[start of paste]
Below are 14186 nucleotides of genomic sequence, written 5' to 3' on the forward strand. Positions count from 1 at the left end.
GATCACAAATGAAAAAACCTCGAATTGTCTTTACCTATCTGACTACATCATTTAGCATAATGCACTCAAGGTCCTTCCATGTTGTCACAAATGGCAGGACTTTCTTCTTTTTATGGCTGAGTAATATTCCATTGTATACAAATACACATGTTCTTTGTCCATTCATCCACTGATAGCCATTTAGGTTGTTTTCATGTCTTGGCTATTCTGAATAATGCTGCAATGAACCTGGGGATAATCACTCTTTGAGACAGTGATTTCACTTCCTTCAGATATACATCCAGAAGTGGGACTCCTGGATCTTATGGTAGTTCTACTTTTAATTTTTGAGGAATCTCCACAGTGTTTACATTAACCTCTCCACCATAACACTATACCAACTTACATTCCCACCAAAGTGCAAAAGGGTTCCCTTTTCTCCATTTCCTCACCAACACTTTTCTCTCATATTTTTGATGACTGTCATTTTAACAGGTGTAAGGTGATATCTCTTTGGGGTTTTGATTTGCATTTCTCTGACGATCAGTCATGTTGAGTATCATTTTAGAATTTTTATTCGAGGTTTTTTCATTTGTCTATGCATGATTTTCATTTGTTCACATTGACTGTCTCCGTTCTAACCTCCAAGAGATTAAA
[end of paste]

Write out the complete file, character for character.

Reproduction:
Below are 14186 nucleotides of genomic sequence, written 5' to 3' on the forward strand. Positions count from 1 at the left end.
GATCACAAATGAAAAAACCTCGAATTGTCTTTACCTATCTGACTACATCATTTAGCATAATGCACTCAAGGTCCTTCCATGTTGTCACAAATGGCAGGACTTTCTTCTTTTTATGGCTGAGTAATATTCCATTGTATACAAATACACATGTTCTTTGTCCATTCATCCACTGATAGCCATTTAGGTTGTTTTCATGTCTTGGCTATTCTGAATAATGCTGCAATGAACCTGGGGATAATCACTCTTTGAGACAGTGATTTCACTTCCTTCAGATATACATCCAGAAGTGGGACTCCTGGATCTTATGGTAGTTCTACTTTTAATTTTTGAGGAATCTCCACAGTGTTTACATTAACCTCTCCACCATAACACTATACCAACTTACATTCCCACCAAAGTGCAAAAGGGTTCCCTTTTCTCCATTTCCTCACCAACACTTTTCTCTCATATTTTTGATGACTGTCATTTTAACAGGTGTAAGGTGATATCTCTTTGGGGTTTTGATTTGCATTTCTCTGACGATCAGTCATGTTGAGTATCATTTTAGAATTTTTATTCGAGGTTTTTTCATTTGTCTATGCATGATTTTCATTTGTTCACATTGACTGTCTCCGTTCTAACCTCCAAGAGATTAAA